‘Mulan’ faces boycott backlash amid China human rights abuses

The US$200 million production credits government agencies in Xinjiang where Muslim Uighurs are being persecuted

Disney is facing a boycott backlash for filming scenes of the epic movie Mulan in a Chinese province accused of human rights violations.

The US$200 million production credits the government agencies in Xinjiang, a region where more than one million Muslim Uighurs have been herded into camps.

Leaked documents and testimonies from survivors have revealed that inmates are locked up, indoctrinated and punished, the BBC has reported. The ruling Chinese Communist Party has dismissed these claims as “fake news.”

“China has responded to the UN [United Nations] rights office’s call for unfettered access to Xinjiang by doubling down on its denials and false narratives and pressuring states not to critique the human rights nightmare being imposed on the region’s Muslims,” John Fisher, the Geneva director at Human Rights Watch, said earlier this year.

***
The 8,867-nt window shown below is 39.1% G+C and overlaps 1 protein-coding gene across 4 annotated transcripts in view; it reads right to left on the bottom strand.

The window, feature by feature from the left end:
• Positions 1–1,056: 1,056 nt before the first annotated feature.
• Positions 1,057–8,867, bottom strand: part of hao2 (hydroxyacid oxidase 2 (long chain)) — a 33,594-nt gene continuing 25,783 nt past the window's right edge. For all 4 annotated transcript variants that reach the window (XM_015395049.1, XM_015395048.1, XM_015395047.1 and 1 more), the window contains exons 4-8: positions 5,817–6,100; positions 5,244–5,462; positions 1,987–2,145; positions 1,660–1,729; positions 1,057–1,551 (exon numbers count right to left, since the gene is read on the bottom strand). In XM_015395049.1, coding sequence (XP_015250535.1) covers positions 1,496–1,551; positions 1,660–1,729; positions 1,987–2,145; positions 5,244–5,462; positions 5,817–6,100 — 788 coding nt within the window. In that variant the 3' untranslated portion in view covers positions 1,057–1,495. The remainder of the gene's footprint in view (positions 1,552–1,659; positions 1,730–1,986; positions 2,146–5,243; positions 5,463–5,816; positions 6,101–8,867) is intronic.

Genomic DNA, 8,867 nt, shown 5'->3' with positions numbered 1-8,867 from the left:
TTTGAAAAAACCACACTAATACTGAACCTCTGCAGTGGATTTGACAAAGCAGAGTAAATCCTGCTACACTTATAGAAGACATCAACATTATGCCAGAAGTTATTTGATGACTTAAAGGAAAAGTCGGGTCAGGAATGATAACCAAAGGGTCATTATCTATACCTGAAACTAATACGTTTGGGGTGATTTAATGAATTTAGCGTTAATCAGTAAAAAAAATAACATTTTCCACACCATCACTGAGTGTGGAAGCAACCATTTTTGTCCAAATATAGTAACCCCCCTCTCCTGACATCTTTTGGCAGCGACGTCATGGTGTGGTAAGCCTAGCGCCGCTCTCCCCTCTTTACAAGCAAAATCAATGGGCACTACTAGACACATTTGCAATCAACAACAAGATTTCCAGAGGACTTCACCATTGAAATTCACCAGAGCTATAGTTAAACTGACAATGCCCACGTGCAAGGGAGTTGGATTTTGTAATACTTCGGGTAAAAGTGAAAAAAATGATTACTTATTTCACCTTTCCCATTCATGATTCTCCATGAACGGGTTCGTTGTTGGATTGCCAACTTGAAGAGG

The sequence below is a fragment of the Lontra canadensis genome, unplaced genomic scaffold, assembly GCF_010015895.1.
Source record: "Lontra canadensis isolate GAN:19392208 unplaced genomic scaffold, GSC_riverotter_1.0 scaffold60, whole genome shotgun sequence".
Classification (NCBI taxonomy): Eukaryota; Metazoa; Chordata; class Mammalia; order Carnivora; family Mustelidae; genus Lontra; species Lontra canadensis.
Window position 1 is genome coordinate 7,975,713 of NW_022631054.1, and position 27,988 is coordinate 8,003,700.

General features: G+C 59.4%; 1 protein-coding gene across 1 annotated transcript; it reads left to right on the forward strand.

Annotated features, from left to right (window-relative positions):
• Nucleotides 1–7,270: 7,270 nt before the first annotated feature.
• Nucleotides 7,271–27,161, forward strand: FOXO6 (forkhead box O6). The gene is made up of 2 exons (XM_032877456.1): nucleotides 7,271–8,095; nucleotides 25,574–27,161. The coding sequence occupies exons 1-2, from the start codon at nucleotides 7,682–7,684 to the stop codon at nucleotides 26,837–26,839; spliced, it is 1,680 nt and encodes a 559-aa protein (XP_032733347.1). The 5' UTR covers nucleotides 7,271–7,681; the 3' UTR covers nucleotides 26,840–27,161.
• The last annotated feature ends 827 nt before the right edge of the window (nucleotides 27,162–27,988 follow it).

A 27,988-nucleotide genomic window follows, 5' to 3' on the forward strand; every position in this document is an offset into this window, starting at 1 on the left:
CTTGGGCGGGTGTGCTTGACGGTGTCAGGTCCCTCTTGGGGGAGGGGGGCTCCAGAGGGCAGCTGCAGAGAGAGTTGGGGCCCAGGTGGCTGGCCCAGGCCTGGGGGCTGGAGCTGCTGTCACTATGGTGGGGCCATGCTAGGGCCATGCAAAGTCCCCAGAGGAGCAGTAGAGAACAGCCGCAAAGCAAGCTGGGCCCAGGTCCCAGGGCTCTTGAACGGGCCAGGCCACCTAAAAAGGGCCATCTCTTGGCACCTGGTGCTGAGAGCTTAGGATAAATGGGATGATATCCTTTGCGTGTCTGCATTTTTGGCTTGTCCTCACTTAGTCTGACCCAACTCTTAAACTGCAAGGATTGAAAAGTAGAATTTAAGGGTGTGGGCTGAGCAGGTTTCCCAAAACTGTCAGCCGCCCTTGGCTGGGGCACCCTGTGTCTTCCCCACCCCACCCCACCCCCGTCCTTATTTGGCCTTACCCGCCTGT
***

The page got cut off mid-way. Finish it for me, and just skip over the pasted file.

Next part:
“States at the Human Rights Council need to speak out collectively and insist on a full independent investigation,” he added.

Still, this is the latest row to break out over Mulan, which is based on a 2,000-year-old Chinese legend.

Muslim Uighurs have been herded into camps in the Chinese province of Xinjiang. Photo: File

Last year, the hashtag #BoycottMulan started trending on Twitter after Chinese-American actress Liu Yifei, who plays the lead in the film, shared a post supporting the police crackdown on protesters in Hong Kong.

She later softened her stance after the storm erupted in an interview with the Hollywood Reporter

“I think it’s obviously a very complicated situation and I’m not an expert. I just really hope this gets resolved soon,” Liu said in February.

‘Human rights’

So far, Disney has yet to comment about the furor engulfing Mulan, a remake of the 1998 animated story about a young girl who takes her father’s place in the imperial army.

But questions remain about “human rights due diligence,” according to Sophie Richardson, the China director of Human Rights Watch.

“For any company, critical to these kinds of engagements is having done some sort of human rights due diligence, which is what the United Nations guiding principles on business and human rights requires,” she told the Australian Broadcasting Corporation.